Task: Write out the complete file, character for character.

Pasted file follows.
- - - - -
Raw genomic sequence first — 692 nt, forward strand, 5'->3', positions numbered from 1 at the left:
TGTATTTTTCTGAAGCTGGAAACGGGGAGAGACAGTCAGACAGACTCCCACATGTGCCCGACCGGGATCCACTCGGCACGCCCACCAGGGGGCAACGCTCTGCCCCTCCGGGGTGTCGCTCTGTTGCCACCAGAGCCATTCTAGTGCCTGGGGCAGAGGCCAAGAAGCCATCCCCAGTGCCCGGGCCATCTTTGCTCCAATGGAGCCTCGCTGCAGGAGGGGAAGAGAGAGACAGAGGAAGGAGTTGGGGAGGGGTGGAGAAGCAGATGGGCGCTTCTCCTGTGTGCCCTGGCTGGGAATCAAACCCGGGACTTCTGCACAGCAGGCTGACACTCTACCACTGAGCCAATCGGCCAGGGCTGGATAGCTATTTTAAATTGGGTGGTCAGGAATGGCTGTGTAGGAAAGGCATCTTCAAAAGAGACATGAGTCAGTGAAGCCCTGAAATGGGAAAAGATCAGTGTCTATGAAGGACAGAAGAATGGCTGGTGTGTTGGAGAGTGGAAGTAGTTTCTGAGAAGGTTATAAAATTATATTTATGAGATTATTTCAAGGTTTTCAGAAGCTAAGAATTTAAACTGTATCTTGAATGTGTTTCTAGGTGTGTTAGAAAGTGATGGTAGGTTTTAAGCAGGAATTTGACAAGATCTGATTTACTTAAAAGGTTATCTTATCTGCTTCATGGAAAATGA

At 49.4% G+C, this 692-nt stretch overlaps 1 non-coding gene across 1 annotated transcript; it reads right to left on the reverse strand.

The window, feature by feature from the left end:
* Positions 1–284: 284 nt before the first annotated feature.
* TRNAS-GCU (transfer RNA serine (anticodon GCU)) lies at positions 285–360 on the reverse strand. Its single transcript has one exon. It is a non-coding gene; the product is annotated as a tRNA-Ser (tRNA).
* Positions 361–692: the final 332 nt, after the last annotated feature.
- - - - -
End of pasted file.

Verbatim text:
Raw genomic sequence first — 692 nt, forward strand, 5'->3', positions numbered from 1 at the left:
TGTATTTTTCTGAAGCTGGAAACGGGGAGAGACAGTCAGACAGACTCCCACATGTGCCCGACCGGGATCCACTCGGCACGCCCACCAGGGGGCAACGCTCTGCCCCTCCGGGGTGTCGCTCTGTTGCCACCAGAGCCATTCTAGTGCCTGGGGCAGAGGCCAAGAAGCCATCCCCAGTGCCCGGGCCATCTTTGCTCCAATGGAGCCTCGCTGCAGGAGGGGAAGAGAGAGACAGAGGAAGGAGTTGGGGAGGGGTGGAGAAGCAGATGGGCGCTTCTCCTGTGTGCCCTGGCTGGGAATCAAACCCGGGACTTCTGCACAGCAGGCTGACACTCTACCACTGAGCCAATCGGCCAGGGCTGGATAGCTATTTTAAATTGGGTGGTCAGGAATGGCTGTGTAGGAAAGGCATCTTCAAAAGAGACATGAGTCAGTGAAGCCCTGAAATGGGAAAAGATCAGTGTCTATGAAGGACAGAAGAATGGCTGGTGTGTTGGAGAGTGGAAGTAGTTTCTGAGAAGGTTATAAAATTATATTTATGAGATTATTTCAAGGTTTTCAGAAGCTAAGAATTTAAACTGTATCTTGAATGTGTTTCTAGGTGTGTTAGAAAGTGATGGTAGGTTTTAAGCAGGAATTTGACAAGATCTGATTTACTTAAAAGGTTATCTTATCTGCTTCATGGAAAATGA

At 49.4% G+C, this 692-nt stretch overlaps 1 non-coding gene across 1 annotated transcript; it reads right to left on the reverse strand.

The window, feature by feature from the left end:
* Positions 1–284: 284 nt before the first annotated feature.
* TRNAS-GCU (transfer RNA serine (anticodon GCU)) lies at positions 285–360 on the reverse strand. Its single transcript has one exon. It is a non-coding gene; the product is annotated as a tRNA-Ser (tRNA).
* Positions 361–692: the final 332 nt, after the last annotated feature.